# Is pure water electrically conductive? [closed]

I know that water with some ions dissolved is a good conductor. I wonder whether it is true for pure water?

• This sort of question shows a severe lack of effort on the part of the poster. – Carl Witthoft Oct 10 '15 at 21:14
• Indeed, since DI water is characterized by its resistivity. Although DI water is not pure either... – Jon Custer Oct 10 '15 at 21:23
• I'm voting to close this question as off-topic because it shows insufficient prior research – John Rennie Oct 11 '15 at 11:05

No, pure water is not a good conductor at all, though the conductivity is not zero.

According to the LennTech webpage Water Conductivity:

Pure water is not a good conductor of electricity. Ordinary distilled water in equilibrium with carbon dioxide of the air has a conductivity of about $10 \times 10^{-6}\ W^{-1}m^{-1} \ (20 dS/m)$.

The reason is that there are no abundance of ions in pure water to conduct the electricity.

A table of comparisons is provided from the Physical Process Modelling website:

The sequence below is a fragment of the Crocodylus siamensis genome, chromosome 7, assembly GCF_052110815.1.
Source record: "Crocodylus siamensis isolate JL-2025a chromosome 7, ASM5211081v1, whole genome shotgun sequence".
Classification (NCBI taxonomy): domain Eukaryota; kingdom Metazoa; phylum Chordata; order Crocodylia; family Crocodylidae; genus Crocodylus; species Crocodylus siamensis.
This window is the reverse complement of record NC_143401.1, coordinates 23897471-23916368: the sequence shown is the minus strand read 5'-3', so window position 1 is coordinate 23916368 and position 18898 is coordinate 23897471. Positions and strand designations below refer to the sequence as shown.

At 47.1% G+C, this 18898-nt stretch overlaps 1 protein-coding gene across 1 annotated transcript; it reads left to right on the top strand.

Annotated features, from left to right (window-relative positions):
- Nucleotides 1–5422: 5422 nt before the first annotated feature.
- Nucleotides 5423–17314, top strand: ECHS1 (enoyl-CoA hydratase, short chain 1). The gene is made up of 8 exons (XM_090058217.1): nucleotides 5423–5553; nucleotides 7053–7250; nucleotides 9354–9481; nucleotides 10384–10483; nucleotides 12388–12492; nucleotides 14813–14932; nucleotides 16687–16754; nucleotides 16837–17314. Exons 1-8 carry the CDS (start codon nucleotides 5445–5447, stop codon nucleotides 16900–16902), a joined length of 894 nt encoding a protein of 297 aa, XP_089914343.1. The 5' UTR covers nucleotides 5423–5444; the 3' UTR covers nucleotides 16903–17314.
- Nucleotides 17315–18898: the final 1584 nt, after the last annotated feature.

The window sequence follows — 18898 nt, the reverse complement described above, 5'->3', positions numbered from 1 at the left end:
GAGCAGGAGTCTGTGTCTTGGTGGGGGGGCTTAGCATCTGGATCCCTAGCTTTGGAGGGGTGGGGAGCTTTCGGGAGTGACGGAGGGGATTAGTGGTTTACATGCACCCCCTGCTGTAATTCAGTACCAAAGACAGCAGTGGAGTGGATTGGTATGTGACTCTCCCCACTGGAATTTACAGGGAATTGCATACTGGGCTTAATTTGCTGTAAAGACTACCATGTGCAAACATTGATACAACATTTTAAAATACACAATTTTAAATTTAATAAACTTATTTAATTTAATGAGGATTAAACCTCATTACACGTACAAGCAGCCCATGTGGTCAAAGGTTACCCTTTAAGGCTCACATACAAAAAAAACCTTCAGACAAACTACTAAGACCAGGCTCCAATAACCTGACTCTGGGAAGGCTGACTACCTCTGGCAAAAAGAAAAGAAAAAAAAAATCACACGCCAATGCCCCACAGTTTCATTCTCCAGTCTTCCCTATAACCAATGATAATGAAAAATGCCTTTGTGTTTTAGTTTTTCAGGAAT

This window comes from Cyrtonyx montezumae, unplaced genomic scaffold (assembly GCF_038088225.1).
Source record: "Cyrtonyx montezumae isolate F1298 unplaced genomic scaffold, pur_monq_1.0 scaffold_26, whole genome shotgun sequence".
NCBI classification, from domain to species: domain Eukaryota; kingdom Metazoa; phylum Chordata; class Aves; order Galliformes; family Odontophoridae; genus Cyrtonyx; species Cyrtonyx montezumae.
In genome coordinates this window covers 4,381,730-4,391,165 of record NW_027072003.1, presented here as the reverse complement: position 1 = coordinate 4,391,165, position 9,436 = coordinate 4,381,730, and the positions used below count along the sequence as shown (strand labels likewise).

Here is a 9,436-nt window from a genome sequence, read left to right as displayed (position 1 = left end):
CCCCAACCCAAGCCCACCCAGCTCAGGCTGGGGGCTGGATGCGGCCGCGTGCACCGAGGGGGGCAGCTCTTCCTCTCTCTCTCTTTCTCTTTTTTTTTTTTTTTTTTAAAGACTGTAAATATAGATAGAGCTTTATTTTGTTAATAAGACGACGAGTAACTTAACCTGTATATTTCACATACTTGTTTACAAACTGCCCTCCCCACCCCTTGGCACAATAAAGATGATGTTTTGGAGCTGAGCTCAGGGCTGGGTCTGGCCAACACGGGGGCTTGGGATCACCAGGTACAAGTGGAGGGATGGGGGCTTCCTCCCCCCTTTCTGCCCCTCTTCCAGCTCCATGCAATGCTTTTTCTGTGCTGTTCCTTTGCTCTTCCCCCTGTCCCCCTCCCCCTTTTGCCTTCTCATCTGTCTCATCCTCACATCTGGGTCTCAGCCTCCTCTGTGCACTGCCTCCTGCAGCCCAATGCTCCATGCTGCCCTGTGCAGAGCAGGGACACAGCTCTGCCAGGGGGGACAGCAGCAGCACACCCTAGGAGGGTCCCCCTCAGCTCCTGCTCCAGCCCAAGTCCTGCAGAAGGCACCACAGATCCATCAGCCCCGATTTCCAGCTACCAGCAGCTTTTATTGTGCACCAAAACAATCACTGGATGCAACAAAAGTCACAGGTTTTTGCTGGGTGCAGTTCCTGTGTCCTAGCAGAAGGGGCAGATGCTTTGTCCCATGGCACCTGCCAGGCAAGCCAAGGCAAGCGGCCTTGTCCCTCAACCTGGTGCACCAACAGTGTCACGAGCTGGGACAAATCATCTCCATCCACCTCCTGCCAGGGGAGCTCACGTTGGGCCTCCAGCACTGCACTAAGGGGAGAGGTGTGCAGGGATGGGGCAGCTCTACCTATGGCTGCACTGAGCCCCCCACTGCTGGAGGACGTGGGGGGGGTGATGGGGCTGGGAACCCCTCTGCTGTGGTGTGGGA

Note: the entry Water (distilled) is not the purest that water can be, see Ultrapure water which has significantly less conductivity than distilled water. But this table is given as a comparison with other materials.

• Is it good or bad compared to other materials? What about water in isolation from CO2? – Anixx Oct 10 '15 at 21:14
• lenntech.com/applications/ultrapure/conductivity/… gives a few things to compare with. $CO_2$ would increase the conductivity quickly because in water it converts to carbonic acid, which contributes ions and thus conductivity. – Gert Oct 10 '15 at 21:18
• @Anixx I have added a table with comparative information – user94040 Oct 10 '15 at 21:46

Even the purest water has some, very limited conductivity.

That's because water undergoes an auto-dissociation reaction:

$2H_2O(l) \rightarrow H_3O^+ (aq) + OH^- (aq)$.

The oxonium ($H_3O^+$) and hydroxide ($OH^-$) ions are charge carriers and allow limited current to be carried. But the total concentration of both ions together in ultra pure water is only about $2 \times 10^{-7}\:\mathrm{mol dm^{-3}}$, which is a very low value compared to ion concentrations in e.g. tap or river water.

• What is this conductivity compared to other materials? – Anixx Oct 10 '15 at 21:14
• lenntech.com/applications/ultrapure/conductivity/… gives a few things to compare with. $CO_2$ would increase the conductivity quickly because in water it converts to carbonic acid, which contributes ions and thus conductivity. – Gert Oct 10 '15 at 21:18